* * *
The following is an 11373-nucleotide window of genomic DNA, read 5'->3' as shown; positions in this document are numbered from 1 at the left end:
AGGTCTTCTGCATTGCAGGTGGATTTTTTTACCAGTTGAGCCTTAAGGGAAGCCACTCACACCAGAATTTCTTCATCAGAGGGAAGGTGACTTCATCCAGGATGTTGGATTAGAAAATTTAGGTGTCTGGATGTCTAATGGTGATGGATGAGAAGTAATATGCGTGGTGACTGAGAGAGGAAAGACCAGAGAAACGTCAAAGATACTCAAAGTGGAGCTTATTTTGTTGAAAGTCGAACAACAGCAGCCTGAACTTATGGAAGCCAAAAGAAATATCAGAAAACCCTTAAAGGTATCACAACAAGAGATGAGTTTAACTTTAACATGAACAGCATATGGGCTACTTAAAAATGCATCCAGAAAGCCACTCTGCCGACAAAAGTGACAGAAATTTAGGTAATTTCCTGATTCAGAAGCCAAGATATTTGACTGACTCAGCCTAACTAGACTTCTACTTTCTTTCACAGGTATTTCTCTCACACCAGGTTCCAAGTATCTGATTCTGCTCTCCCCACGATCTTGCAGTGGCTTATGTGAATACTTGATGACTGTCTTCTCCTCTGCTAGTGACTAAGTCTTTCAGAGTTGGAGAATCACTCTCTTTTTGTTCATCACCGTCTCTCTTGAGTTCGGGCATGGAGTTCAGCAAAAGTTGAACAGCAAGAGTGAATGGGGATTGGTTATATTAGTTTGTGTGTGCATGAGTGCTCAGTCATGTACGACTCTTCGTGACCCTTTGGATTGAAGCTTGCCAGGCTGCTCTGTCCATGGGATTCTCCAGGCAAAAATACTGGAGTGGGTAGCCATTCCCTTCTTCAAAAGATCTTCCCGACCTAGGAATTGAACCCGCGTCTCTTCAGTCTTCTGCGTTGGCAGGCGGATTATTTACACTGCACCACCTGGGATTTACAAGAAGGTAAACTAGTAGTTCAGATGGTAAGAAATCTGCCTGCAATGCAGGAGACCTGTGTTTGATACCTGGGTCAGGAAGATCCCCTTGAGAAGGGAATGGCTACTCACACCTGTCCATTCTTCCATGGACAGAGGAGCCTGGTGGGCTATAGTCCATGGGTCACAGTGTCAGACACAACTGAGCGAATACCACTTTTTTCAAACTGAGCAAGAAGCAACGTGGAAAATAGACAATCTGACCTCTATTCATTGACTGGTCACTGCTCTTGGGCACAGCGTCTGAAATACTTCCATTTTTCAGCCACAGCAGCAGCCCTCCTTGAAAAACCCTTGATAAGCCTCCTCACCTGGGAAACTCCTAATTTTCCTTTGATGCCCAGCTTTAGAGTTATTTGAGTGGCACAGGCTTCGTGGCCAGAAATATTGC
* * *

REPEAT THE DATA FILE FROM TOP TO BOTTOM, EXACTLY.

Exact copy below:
The following is an 11373-nucleotide window of genomic DNA, read 5'->3' as shown; positions in this document are numbered from 1 at the left end:
AGGTCTTCTGCATTGCAGGTGGATTTTTTTACCAGTTGAGCCTTAAGGGAAGCCACTCACACCAGAATTTCTTCATCAGAGGGAAGGTGACTTCATCCAGGATGTTGGATTAGAAAATTTAGGTGTCTGGATGTCTAATGGTGATGGATGAGAAGTAATATGCGTGGTGACTGAGAGAGGAAAGACCAGAGAAACGTCAAAGATACTCAAAGTGGAGCTTATTTTGTTGAAAGTCGAACAACAGCAGCCTGAACTTATGGAAGCCAAAAGAAATATCAGAAAACCCTTAAAGGTATCACAACAAGAGATGAGTTTAACTTTAACATGAACAGCATATGGGCTACTTAAAAATGCATCCAGAAAGCCACTCTGCCGACAAAAGTGACAGAAATTTAGGTAATTTCCTGATTCAGAAGCCAAGATATTTGACTGACTCAGCCTAACTAGACTTCTACTTTCTTTCACAGGTATTTCTCTCACACCAGGTTCCAAGTATCTGATTCTGCTCTCCCCACGATCTTGCAGTGGCTTATGTGAATACTTGATGACTGTCTTCTCCTCTGCTAGTGACTAAGTCTTTCAGAGTTGGAGAATCACTCTCTTTTTGTTCATCACCGTCTCTCTTGAGTTCGGGCATGGAGTTCAGCAAAAGTTGAACAGCAAGAGTGAATGGGGATTGGTTATATTAGTTTGTGTGTGCATGAGTGCTCAGTCATGTACGACTCTTCGTGACCCTTTGGATTGAAGCTTGCCAGGCTGCTCTGTCCATGGGATTCTCCAGGCAAAAATACTGGAGTGGGTAGCCATTCCCTTCTTCAAAAGATCTTCCCGACCTAGGAATTGAACCCGCGTCTCTTCAGTCTTCTGCGTTGGCAGGCGGATTATTTACACTGCACCACCTGGGATTTACAAGAAGGTAAACTAGTAGTTCAGATGGTAAGAAATCTGCCTGCAATGCAGGAGACCTGTGTTTGATACCTGGGTCAGGAAGATCCCCTTGAGAAGGGAATGGCTACTCACACCTGTCCATTCTTCCATGGACAGAGGAGCCTGGTGGGCTATAGTCCATGGGTCACAGTGTCAGACACAACTGAGCGAATACCACTTTTTTCAAACTGAGCAAGAAGCAACGTGGAAAATAGACAATCTGACCTCTATTCATTGACTGGTCACTGCTCTTGGGCACAGCGTCTGAAATACTTCCATTTTTCAGCCACAGCAGCAGCCCTCCTTGAAAAACCCTTGATAAGCCTCCTCACCTGGGAAACTCCTAATTTTCCTTTGATGCCCAGCTTTAGAGTTATTTGAGTGGCACAGGCTTCGTGGCCAGAAATATTGC